Traditional publishers have long known the advantages of taking preorders. Did you realize that in most cases, the New York Times bestseller list number are based upon preorders rather than actual sales? True. It’s based on how many copies go into the store, which can sometimes be wildly different from the number that are purchased in the store, which has led many to question the validity of the list.
Up till now, taking preorders has not been an option for independent publishers, but that has changed. Amazon’s KDP platform for self-publishing eBooks now permits you to take orders for a book before the launch date. The advantage? When that launch date finally arrives, you’ll get credit for not only that day’s sales but all the preorders as well, and that extra boost can propel you to the top of the list (especially if you have carefully and strategically chosen the list when you categorized your book). Although iBooks and Kobo have done this for a while, this is a recent policy change for Amazon.
Does it work? Last year, almost two-thirds of the top 200 bestsellers distributed by Smashwords took preorders (though overall, only one book in eight at Smashwords took preorders). It would appear preorders get you on bestsellers lists.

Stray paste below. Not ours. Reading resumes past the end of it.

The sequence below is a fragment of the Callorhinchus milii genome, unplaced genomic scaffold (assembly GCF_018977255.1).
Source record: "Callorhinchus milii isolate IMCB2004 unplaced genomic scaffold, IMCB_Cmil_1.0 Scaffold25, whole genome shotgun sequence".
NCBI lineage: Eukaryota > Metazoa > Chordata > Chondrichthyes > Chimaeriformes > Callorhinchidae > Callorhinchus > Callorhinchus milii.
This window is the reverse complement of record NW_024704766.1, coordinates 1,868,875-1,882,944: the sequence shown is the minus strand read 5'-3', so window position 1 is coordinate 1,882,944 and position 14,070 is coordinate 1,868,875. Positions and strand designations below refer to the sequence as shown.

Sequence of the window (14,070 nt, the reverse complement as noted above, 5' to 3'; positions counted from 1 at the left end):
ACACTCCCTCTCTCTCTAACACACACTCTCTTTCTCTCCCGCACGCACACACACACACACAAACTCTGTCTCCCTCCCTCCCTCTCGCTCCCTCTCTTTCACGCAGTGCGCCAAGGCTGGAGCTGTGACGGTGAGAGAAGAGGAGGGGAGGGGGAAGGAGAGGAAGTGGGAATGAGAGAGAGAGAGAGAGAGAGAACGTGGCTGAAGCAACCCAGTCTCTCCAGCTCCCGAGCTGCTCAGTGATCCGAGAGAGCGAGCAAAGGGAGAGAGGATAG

This won’t happen by accident. You’ll have to work Facebook and other social media to encourage people to preorder. Presumably you’ve posted a lot about the book in advance, building interest and anticipation, before you actually offer it as a preorder. But once the book is available, every post about it should contain a link to the preorder site.
If you really want to spur preorders, the obvious play is to offer a lower price. 50% off for preorders, but the price jumps on release day.
Don’t start taking preorders until the book is a done deal, finished, uploaded, perfect and ready to roll. A book not ready on the release date will not only not get you on the bestseller list, it will be a personal embarrassment and a business disaster.
Get your superfans, your near and dear, to post positive reviews as soon as possible, preferably on the release date or, where possible, earlier. That can only help push you up the list.
Update the back matter in your previous eBooks to tell readers about the new book with a hyperlink to the preorder site. You could even lower prices or pulse prices to get more people reading the older books–and seeing the promotion for the new one.
And then? Plan an agressive marketing campaign that covers the entire week of the release. How? That will be the topic of next week’s blog.